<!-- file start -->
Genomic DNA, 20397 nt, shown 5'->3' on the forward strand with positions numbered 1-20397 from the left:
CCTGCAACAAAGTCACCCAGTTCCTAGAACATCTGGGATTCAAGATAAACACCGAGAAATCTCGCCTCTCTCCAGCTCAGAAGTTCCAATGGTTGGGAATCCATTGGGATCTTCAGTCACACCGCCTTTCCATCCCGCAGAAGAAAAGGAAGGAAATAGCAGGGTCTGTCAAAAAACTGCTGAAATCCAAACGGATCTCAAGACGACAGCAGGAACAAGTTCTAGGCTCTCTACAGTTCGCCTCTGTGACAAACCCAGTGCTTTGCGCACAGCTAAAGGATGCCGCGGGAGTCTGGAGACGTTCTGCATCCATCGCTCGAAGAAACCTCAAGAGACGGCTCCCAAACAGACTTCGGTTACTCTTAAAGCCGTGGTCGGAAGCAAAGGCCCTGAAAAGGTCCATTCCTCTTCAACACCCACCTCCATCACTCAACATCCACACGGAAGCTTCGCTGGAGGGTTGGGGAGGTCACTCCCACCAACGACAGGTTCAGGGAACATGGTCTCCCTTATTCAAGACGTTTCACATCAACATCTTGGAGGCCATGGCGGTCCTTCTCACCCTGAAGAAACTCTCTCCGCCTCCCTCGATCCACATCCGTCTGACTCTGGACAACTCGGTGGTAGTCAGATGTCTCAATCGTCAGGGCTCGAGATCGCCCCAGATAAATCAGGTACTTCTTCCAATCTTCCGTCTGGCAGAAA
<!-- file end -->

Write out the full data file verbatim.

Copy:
Genomic DNA, 20397 nt, shown 5'->3' on the forward strand with positions numbered 1-20397 from the left:
CCTGCAACAAAGTCACCCAGTTCCTAGAACATCTGGGATTCAAGATAAACACCGAGAAATCTCGCCTCTCTCCAGCTCAGAAGTTCCAATGGTTGGGAATCCATTGGGATCTTCAGTCACACCGCCTTTCCATCCCGCAGAAGAAAAGGAAGGAAATAGCAGGGTCTGTCAAAAAACTGCTGAAATCCAAACGGATCTCAAGACGACAGCAGGAACAAGTTCTAGGCTCTCTACAGTTCGCCTCTGTGACAAACCCAGTGCTTTGCGCACAGCTAAAGGATGCCGCGGGAGTCTGGAGACGTTCTGCATCCATCGCTCGAAGAAACCTCAAGAGACGGCTCCCAAACAGACTTCGGTTACTCTTAAAGCCGTGGTCGGAAGCAAAGGCCCTGAAAAGGTCCATTCCTCTTCAACACCCACCTCCATCACTCAACATCCACACGGAAGCTTCGCTGGAGGGTTGGGGAGGTCACTCCCACCAACGACAGGTTCAGGGAACATGGTCTCCCTTATTCAAGACGTTTCACATCAACATCTTGGAGGCCATGGCGGTCCTTCTCACCCTGAAGAAACTCTCTCCGCCTCCCTCGATCCACATCCGTCTGACTCTGGACAACTCGGTGGTAGTCAGATGTCTCAATCGTCAGGGCTCGAGATCGCCCCAGATAAATCAGGTACTTCTTCCAATCTTCCGTCTGGCAGAAA